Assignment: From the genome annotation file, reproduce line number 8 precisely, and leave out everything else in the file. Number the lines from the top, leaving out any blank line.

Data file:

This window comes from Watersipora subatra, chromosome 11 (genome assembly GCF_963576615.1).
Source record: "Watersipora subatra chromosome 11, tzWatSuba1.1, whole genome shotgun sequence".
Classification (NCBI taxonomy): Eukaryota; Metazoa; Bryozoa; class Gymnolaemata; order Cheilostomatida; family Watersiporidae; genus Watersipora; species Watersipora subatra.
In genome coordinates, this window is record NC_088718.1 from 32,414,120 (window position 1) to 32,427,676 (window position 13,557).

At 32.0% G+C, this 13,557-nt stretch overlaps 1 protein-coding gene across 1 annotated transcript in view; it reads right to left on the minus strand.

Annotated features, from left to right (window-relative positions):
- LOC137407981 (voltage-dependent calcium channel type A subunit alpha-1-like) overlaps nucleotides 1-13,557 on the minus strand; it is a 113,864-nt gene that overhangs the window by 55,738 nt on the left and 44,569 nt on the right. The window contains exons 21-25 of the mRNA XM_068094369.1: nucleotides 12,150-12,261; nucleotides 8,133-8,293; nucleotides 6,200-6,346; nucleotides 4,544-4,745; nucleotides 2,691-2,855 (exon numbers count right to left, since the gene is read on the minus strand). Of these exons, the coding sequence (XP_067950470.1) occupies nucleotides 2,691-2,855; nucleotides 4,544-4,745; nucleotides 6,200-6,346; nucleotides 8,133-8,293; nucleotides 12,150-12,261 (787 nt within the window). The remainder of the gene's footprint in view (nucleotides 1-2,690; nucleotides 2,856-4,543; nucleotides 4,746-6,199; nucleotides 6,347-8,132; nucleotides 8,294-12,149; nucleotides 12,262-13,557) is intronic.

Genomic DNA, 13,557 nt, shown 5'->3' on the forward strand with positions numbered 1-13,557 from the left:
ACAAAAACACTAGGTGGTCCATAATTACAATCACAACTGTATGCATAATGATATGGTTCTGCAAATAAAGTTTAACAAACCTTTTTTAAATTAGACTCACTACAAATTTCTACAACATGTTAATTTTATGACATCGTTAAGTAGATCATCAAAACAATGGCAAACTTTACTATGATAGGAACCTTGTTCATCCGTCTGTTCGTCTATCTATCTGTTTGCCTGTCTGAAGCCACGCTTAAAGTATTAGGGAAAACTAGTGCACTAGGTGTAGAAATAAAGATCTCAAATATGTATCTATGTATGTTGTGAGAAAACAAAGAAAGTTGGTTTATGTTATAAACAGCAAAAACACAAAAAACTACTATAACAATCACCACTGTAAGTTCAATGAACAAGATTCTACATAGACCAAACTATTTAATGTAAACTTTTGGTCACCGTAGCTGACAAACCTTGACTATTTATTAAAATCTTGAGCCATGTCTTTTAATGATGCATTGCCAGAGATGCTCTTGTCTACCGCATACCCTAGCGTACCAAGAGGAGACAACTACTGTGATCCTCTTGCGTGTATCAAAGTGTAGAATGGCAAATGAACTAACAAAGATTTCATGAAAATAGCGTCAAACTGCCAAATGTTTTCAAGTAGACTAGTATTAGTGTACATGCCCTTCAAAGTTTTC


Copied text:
Genomic DNA, 13,557 nt, shown 5'->3' on the forward strand with positions numbered 1-13,557 from the left: